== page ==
Although it was recommended to me years ago, I’m convinced God found it serendipitous for me to read it right now.  My teenage son has recently been confronting me with concerns he had with the Church.  “It’s sexist,” he claims.  He doesn’t understand the Catholic Church teaching that men and women each have unique gifts and a particular role to play in marriage and in society.  He looks at me, a woman who had two college degrees and a great career, and thinks I was somehow forced to give it up for my religion.  That couldn’t be farther from the truth.  Like the author, I also felt like something was missing.  Campbell’s story points out what so many people miss:  that oftentimes secular views of womanhood dismiss our natural yearning to be mothers.  Sure, there are many women who have careers and children, but some people, like myself and Colleen Carroll Campbell, wanted to give our whole selves to the raising of our children.  And do you know what?  The Church applauds us for dedicating our lives to raising good human beings.  It’s not sexist – it’s sex affirming.

I loved the author’s personal journey and hope my son will be willing to read this memoir.  I highly recommend it.

5 stars (out of 5)
Published in 2012
224 pages

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Wool Omnibus by Hugh Howey

Wool Omnibus

From Goodreads: This is the story of mankind clawing for survival, of mankind on the edge. The world outside has grown unkind, the view of it limited, talk of it forbidden. But there are always those who hope, who dream. These are the dangerous people, the residents who infect others with their optimism. Their punishment is simple. They are given the very thing they profess to want: They are allowed outside.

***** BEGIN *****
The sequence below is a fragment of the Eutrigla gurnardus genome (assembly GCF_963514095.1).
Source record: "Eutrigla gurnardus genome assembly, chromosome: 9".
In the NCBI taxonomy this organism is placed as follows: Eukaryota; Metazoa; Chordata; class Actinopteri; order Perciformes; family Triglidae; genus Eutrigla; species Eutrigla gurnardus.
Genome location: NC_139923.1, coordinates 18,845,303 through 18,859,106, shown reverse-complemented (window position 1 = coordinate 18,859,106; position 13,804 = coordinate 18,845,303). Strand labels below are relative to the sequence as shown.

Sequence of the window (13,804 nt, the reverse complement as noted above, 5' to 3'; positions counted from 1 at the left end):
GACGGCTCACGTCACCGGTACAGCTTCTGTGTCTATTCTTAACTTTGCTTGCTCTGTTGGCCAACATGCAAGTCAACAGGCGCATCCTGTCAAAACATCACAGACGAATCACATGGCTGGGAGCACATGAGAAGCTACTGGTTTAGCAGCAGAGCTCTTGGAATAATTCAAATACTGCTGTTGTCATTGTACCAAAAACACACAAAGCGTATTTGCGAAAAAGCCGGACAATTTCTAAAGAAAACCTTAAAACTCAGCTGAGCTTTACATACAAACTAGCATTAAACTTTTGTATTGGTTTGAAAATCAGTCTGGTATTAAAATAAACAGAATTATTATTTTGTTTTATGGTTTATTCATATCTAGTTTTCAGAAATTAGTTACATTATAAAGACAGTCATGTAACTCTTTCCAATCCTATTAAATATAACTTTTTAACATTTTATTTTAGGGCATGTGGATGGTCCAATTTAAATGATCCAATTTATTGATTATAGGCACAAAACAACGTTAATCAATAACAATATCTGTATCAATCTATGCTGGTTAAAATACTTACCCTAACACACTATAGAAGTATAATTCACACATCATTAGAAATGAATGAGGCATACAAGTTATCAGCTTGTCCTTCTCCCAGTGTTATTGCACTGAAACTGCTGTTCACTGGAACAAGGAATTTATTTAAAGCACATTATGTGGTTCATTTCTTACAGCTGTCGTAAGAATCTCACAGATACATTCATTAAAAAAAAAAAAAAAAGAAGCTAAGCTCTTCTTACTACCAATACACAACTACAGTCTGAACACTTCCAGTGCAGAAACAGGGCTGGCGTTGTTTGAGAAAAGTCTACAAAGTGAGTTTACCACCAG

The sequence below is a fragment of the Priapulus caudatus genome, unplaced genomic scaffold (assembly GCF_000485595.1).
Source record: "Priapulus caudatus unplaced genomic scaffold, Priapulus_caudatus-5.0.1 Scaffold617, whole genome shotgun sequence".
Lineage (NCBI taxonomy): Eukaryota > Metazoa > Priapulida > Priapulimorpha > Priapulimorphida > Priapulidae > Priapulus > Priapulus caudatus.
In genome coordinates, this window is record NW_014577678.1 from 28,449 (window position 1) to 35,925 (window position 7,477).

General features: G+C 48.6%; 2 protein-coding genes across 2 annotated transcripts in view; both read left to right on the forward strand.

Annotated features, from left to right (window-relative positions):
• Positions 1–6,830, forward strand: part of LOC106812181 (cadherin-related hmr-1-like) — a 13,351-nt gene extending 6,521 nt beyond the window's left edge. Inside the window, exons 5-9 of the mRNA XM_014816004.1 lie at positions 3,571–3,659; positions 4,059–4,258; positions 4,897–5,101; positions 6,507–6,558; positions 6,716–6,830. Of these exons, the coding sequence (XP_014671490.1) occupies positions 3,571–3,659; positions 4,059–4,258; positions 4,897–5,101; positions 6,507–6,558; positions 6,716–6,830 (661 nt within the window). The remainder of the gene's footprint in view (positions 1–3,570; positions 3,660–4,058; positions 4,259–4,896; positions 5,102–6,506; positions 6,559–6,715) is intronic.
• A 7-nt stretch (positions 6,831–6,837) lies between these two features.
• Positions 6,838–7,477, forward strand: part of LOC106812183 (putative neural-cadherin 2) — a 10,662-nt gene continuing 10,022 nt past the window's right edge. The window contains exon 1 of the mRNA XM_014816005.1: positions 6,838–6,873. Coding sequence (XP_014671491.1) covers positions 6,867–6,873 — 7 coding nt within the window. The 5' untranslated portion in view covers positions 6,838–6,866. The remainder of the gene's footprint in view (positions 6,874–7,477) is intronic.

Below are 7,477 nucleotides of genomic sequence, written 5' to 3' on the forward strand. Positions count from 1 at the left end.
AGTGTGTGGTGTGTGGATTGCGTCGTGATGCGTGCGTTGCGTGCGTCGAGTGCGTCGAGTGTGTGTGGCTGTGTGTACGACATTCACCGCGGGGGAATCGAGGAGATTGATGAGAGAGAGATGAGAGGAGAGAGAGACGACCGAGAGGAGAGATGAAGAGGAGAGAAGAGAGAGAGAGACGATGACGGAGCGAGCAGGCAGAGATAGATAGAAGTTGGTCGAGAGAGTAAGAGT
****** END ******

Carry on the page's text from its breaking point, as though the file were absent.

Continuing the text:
All I can say is wow!  From the first pages to the last, Howey had me in his grip.  In this world, people live underground in a Silo, but an unusual number of residents end up dead or being sent out to “clean.”  From the first moments of this book, there is one huge mystery/conspiracy.  I didn’t want the story to end, because there always seemed to be more to it.  I know I’m really late to be reading this (because I’m probably one of the few who hadn’t read it before now), but guess what?  There are more books now!  Yay!

5 stars (out of 5)
Published in 2012
509 pages
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The Luck Of The Weissensteiners by Christoph Fischer

The Luck Of The Wiessensteiners

The Luck of the Weissensteiners is the story of a Jewish family in Czechoslovakia who faces tumultuous upheaval as Hitler rises to power.  I appreciated the glimpse into the life of this family, as they face decisions about keeping out of trouble, keeping their livelihood, and keeping their family together.  Bit by bit, as the story unfolds, you can’t help thinking what you would have done, without the benefit of hindsight.

The writing style was fairly stripped down, with mostly simple narrative and dialogue.  I suspect the author only wanted his readers to get inside the heads of the characters, but not so deeply that one becomes too attached.  I’m not sure how I felt about that.  On the one hand, the horrors of the Holocaust are well-known, and heart-wrenching stories abound.  It’s difficult not to feel badly for the Weissensteiners, but at the same time, the author keeps us at a distance.  Perhaps Fischer didn’t want the tragedy to distract from the perspective he wanted to present: how the slow unfolding of events and hidden truths make it difficult to discern the larger picture.  Another excellent aspect of this novel is the ability to get into the heads of the non-Jewish people in the novel.  Fischer allows us to glimpse their attempts to rationalize the events taking place,  to struggle with their own views about people different from themselves, and the inner turmoil which causes them to act – out of selfishness or selflessness.

4 stars (out of 5)
Published in 2012
360 pages

Amazon Book Preview of The Luck Of The Wiessensteiners